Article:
Athlete, God Gives Us Signs

*This devotional series was written by the AIA staff team at the University of Virginia

Read Genesis 17

Abram is still waiting.  It's been thirteen years since the events of Genesis 16.  Thirteen years!  Twenty-four years since leaving home (12:4)!  God is still reassuring Abram of his faithfulness.  Abram is still doubting, wondering how God will make good on his promise (17:17-18).  

God gives Abram two outward signs or tangible reminders/experiences of his covenant-promise.  First, He changes Abram's name to Abraham ("exalted father" to "father of many"), and changes Sarai's name to Sarah.  Second, and more important for understanding Scripture, God gives Abraham the sign of circumcision (17:11).

Circumcision seems like an odd sign of God's covenant-promise to our modern ears, but it actually makes a lot of sense.  First, the promise is about Abraham's offspring, and circumcision is obviously involves the part of the body relating to offspring.  Second, circumcision is a bloody operation.  As we saw in Genesis 15 when God "cut a covenant" with Abraham and passed through the divided animals, the fulfillment of God's covenant-promises to Abraham would ultimately entail the death of Jesus, the shedding of blood.  Third, circumcision signals separation.  The foreskin is separated and thrown away.  Abraham and those in his household were called to separate themselves from the sinful ways of the world and to be "blameless" (17:1) in response to God's love toward them.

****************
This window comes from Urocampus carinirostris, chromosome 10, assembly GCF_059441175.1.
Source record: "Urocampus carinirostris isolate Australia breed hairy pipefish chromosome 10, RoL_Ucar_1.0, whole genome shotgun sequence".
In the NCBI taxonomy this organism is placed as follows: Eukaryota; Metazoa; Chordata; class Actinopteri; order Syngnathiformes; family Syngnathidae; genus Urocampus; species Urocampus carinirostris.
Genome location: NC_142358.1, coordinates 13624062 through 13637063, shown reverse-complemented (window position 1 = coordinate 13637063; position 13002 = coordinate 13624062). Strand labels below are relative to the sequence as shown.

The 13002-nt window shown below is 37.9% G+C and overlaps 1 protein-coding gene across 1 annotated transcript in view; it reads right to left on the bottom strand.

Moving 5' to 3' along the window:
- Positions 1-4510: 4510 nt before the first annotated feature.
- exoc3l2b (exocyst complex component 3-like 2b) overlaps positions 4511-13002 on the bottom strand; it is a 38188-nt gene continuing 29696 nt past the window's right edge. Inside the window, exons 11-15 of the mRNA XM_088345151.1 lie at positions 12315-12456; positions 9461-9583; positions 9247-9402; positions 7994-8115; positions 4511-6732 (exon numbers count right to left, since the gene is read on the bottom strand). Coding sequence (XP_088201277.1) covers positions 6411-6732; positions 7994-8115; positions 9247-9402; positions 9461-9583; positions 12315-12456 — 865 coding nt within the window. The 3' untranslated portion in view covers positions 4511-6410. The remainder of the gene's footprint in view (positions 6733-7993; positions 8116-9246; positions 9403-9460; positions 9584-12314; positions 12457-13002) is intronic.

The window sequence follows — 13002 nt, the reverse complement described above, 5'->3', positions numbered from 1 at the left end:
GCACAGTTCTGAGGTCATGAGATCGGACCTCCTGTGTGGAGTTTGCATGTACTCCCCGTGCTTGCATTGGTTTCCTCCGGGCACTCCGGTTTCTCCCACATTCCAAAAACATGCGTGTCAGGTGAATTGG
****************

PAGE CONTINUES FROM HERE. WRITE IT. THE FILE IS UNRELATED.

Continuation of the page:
Throughout the Bible, God gives his people signs of his covenant in order to strengthen our faith.  In Genesis 3, God covered Adam and Eve with animal skins, which also required the shedding of blood, as an outward sign of covering their shame.  In Genesis 6, God hangs a rainbow in the sky as an outward sign of his promise to keep the world from universal catastrophe.  The Old Testament is full of outward signs of God's covenant.  In the New Testament era, in which the mystery of Christ has been revealed, the Old Testament signs that pointed forward to Christ are no longer observed.  Now that God's work in Christ has been made plain, we have two signs by which we remember his finished work, grow in his grace, and look forward to our resurrection:  baptism and communion (aka the Lord's Supper or the Eucharist).  

 Questions for Reflection and Prayer

1. Throughout the history of God's people, many have attached too much importance to an outward sign of God's covenant-promises, to the extent that they have found their righteousness in the sign itself rather than in the Christ to which the sign points.  Others dismiss the signs as unimportant, but God himself gives us the signs for our good.  

2. Where do you fall on this spectrum?  Take some time to reflect the cleansing and forgiveness and inclusion signified in baptism.  Take some time to reflect on the body and blood of Christ sacrificed for us, and the coming feast and fellowship with God, signified in communion.

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